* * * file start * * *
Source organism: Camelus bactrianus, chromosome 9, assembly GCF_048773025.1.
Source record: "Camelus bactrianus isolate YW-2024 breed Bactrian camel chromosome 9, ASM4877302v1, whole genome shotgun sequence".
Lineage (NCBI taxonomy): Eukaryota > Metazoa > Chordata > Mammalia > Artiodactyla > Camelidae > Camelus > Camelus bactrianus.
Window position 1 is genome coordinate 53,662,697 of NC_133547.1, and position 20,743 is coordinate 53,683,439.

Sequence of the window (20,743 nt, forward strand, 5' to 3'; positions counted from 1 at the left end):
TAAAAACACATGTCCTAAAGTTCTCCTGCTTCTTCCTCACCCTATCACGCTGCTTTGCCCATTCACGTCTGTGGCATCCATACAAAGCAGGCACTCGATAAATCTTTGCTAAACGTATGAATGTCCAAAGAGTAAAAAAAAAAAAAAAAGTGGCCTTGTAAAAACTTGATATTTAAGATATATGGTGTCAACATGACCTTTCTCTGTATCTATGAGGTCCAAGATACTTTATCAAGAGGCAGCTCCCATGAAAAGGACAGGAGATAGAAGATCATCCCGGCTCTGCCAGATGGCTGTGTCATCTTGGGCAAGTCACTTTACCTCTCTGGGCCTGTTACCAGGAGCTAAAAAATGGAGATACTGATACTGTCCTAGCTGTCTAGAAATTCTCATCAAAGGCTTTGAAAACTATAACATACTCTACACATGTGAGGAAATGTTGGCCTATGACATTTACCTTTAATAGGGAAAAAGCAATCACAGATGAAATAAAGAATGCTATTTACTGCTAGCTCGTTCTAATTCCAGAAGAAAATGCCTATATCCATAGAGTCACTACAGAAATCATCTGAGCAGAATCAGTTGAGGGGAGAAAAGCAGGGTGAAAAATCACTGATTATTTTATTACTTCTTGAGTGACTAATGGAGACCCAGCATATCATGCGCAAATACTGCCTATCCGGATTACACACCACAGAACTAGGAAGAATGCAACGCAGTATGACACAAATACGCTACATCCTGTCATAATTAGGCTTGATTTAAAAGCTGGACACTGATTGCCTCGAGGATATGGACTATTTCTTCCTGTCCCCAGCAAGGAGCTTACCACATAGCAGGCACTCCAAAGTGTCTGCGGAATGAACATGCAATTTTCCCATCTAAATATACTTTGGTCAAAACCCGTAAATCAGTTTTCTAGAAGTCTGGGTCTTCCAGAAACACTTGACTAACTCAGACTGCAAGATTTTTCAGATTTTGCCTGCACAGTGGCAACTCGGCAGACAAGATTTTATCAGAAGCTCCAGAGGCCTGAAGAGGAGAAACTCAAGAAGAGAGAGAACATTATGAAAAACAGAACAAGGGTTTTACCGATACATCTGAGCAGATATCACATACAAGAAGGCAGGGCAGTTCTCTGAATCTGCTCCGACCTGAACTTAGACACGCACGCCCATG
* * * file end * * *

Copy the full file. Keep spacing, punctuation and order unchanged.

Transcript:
Source organism: Camelus bactrianus, chromosome 9, assembly GCF_048773025.1.
Source record: "Camelus bactrianus isolate YW-2024 breed Bactrian camel chromosome 9, ASM4877302v1, whole genome shotgun sequence".
Lineage (NCBI taxonomy): Eukaryota > Metazoa > Chordata > Mammalia > Artiodactyla > Camelidae > Camelus > Camelus bactrianus.
Window position 1 is genome coordinate 53,662,697 of NC_133547.1, and position 20,743 is coordinate 53,683,439.

Sequence of the window (20,743 nt, forward strand, 5' to 3'; positions counted from 1 at the left end):
TAAAAACACATGTCCTAAAGTTCTCCTGCTTCTTCCTCACCCTATCACGCTGCTTTGCCCATTCACGTCTGTGGCATCCATACAAAGCAGGCACTCGATAAATCTTTGCTAAACGTATGAATGTCCAAAGAGTAAAAAAAAAAAAAAAAGTGGCCTTGTAAAAACTTGATATTTAAGATATATGGTGTCAACATGACCTTTCTCTGTATCTATGAGGTCCAAGATACTTTATCAAGAGGCAGCTCCCATGAAAAGGACAGGAGATAGAAGATCATCCCGGCTCTGCCAGATGGCTGTGTCATCTTGGGCAAGTCACTTTACCTCTCTGGGCCTGTTACCAGGAGCTAAAAAATGGAGATACTGATACTGTCCTAGCTGTCTAGAAATTCTCATCAAAGGCTTTGAAAACTATAACATACTCTACACATGTGAGGAAATGTTGGCCTATGACATTTACCTTTAATAGGGAAAAAGCAATCACAGATGAAATAAAGAATGCTATTTACTGCTAGCTCGTTCTAATTCCAGAAGAAAATGCCTATATCCATAGAGTCACTACAGAAATCATCTGAGCAGAATCAGTTGAGGGGAGAAAAGCAGGGTGAAAAATCACTGATTATTTTATTACTTCTTGAGTGACTAATGGAGACCCAGCATATCATGCGCAAATACTGCCTATCCGGATTACACACCACAGAACTAGGAAGAATGCAACGCAGTATGACACAAATACGCTACATCCTGTCATAATTAGGCTTGATTTAAAAGCTGGACACTGATTGCCTCGAGGATATGGACTATTTCTTCCTGTCCCCAGCAAGGAGCTTACCACATAGCAGGCACTCCAAAGTGTCTGCGGAATGAACATGCAATTTTCCCATCTAAATATACTTTGGTCAAAACCCGTAAATCAGTTTTCTAGAAGTCTGGGTCTTCCAGAAACACTTGACTAACTCAGACTGCAAGATTTTTCAGATTTTGCCTGCACAGTGGCAACTCGGCAGACAAGATTTTATCAGAAGCTCCAGAGGCCTGAAGAGGAGAAACTCAAGAAGAGAGAGAACATTATGAAAAACAGAACAAGGGTTTTACCGATACATCTGAGCAGATATCACATACAAGAAGGCAGGGCAGTTCTCTGAATCTGCTCCGACCTGAACTTAGACACGCACGCCCATG